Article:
With the completion of the transcontinental telegraph, the Pony Express became obsolete overnight. It would be another nine years before trains crossed the vast Prairie. The transcontinental telegraph served as the only method of near-instantaneous communication between the east and west coasts during the 1860s.

Family history of Robyn Echols


Bridgeport Holiday Brides, my fifth and final book in the series, Eastern Sierra Brides 1884 takes place in November. It wraps up the remaining romances in the series. You may read the book description and find the purchase link by CLICKING HERE.

The following is one of my favorite excerpts from the book. It takes place during the wedding reception for Val and Beth:

         "And your sister is delightful." A twinkle entered her eye and a grin lit her face. "And I understand she soon may also be joining the family in an even closer capacity very soon."
         Beth's eyes twitched with suspicion. "Who told you that?"
         Barbara's eyes widened and she brought her fingers to her lips. "Oh! I hope I didn't let the cat out of the bag. Luther made a special trip up to Carson City to buy Hazel a ring. He stopped by and stayed with us coming and going. It's a beautiful ring, Beth. Haven't you seen it yet?"
         "No, I ain't. And Hazel ain't of age. Luther finagled his way into courtin' her, but he ain't said nothin' to me about askin' for her hand."
         "Oh. I'm sorry, Beth. I thought you knew."
         "No need apologizin'. Right glad you spoke up."
         Beth's gaze roamed over the crowd until she located Luther with Hazel on his arm while he chatted with friends.
         Once Luther caught the eye of his newest sister-in-law and realized she was glaring at him, he straightened to his full height then froze in place, like prey hypnotized by a snake. As soon as Beth started toward him with a resolute stride, he turned to Hazel and whispered in her ear.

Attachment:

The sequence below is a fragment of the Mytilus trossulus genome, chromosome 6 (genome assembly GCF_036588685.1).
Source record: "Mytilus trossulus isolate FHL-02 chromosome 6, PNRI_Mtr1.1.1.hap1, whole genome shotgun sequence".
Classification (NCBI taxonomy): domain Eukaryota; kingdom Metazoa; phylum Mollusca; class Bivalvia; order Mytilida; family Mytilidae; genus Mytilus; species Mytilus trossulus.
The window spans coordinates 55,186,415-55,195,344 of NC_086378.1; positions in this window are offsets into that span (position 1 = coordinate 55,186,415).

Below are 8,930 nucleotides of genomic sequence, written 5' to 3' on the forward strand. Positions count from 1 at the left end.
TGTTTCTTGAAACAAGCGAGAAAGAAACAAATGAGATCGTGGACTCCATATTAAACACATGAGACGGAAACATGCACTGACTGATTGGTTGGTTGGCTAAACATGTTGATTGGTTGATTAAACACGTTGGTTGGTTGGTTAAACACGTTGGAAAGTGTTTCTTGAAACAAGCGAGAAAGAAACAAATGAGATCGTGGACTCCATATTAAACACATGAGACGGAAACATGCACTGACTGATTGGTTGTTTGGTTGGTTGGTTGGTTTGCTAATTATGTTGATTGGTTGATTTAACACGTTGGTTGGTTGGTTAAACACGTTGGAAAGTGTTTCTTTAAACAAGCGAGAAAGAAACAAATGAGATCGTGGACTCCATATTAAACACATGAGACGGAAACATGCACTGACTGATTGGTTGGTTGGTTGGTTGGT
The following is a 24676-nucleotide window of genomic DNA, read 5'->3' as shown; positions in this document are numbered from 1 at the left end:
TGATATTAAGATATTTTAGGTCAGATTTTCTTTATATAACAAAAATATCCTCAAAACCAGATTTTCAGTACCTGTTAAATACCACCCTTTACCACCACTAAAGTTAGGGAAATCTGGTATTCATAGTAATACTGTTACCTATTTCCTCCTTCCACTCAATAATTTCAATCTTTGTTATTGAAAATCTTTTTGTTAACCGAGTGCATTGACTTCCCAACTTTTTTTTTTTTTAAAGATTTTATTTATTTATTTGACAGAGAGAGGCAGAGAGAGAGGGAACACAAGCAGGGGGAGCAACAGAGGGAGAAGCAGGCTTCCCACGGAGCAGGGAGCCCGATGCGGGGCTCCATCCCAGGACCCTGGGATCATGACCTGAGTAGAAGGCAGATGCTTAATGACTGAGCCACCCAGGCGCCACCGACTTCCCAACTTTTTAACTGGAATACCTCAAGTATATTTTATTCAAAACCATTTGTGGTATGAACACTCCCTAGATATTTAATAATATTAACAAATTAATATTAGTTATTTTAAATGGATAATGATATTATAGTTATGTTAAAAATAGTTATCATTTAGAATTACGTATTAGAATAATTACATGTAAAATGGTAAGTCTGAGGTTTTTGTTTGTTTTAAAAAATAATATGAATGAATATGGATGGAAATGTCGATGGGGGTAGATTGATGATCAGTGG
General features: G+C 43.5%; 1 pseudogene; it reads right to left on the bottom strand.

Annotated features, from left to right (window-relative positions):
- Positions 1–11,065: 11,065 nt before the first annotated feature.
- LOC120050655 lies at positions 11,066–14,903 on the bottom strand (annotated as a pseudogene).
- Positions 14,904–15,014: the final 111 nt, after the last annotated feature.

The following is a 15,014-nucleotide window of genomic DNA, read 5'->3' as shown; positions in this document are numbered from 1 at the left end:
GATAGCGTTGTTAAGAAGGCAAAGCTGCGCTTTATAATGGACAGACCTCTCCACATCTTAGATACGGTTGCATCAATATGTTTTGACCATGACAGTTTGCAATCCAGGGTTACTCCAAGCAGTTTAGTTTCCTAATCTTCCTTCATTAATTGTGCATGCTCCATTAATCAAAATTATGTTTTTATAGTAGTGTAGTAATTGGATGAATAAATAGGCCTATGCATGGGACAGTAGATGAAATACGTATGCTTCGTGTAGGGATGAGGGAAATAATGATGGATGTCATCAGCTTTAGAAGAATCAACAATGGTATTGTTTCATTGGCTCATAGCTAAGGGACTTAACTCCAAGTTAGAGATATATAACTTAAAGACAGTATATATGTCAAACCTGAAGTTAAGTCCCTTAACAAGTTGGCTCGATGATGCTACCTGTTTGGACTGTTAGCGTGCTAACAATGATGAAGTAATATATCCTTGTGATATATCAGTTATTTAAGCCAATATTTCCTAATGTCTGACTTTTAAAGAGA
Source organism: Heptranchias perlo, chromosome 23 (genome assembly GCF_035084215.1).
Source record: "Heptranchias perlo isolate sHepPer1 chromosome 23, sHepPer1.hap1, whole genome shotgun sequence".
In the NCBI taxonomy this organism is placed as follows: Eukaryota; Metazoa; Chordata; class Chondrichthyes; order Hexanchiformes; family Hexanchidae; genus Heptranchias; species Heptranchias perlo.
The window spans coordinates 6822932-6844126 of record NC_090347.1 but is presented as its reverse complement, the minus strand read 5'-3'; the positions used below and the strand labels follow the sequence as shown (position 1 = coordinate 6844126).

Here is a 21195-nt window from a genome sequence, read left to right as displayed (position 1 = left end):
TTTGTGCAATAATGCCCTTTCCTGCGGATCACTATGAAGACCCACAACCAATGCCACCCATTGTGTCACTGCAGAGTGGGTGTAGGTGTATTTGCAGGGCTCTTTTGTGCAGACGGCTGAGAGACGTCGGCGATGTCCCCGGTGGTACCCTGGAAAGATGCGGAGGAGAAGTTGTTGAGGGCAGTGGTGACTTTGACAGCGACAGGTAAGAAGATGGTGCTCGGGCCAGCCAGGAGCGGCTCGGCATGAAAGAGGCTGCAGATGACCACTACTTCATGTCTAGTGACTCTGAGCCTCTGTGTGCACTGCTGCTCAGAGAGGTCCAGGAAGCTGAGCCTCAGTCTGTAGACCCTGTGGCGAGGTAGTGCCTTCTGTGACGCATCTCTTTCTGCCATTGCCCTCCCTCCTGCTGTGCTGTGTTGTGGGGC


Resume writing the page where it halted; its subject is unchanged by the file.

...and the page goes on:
Three long strides on his part, and Luther and Beth stood face to face.
         Beth spoke first. "You and me need to talk, Luther Caldwell. Somewhere private."
         Hazel followed Luther, standing behind him. She looked on with concern. "Bethie?"
         "Luther'll be right back, Hazel. Him and I got a bone to pick over."
         Luther followed Beth outside the barn. Although most of the wedding guests were in the barn where it was relatively warm, there were enough in the yard that Beth had to search for a spot where she could speak to Luther in relative privacy. She finally spotted a tree on the far side of the yard next to one of the corrals. She strode in that direction, knowing Luther followed close behind her. Once she was far enough away from everyone she spun on the ball of her foot to face her brother-in-law. Luther almost toppled over in the effort to keep from running into Beth.
         Her arms akimbo, Beth glared at Luther. "Heard you done bought Hazel a ring."
         Luther's expression of consternation turned to a mischievous grin. "Has Barbara been talking to you? She never could keep things like that to herself."
         "Good she did, because you sure ain't been talkin' to me. You give that ring to Hazel yet?"
         Luther turned serious. "No, Beth. I haven't said anything. I wanted to get past yours and Val's wedding. I didn't want to say anything too soon and have the news of it take away from yours and Val's big day."
         "That's right thoughtful of you, Luther, but you know she ain't of age. You need to get my say-so before you go askin' her."
         Luther gave another sheepish grin. "That was another reason I planned to wait. I figured once you were happily married, you would settle down and be apt to be more agreeable to our engagement. I had planned to ask her so we could announce it at Thanksgiving dinner."

Sunday, November 18, 2018

Anthology Book Review: Lassoing A Mail-Order Bride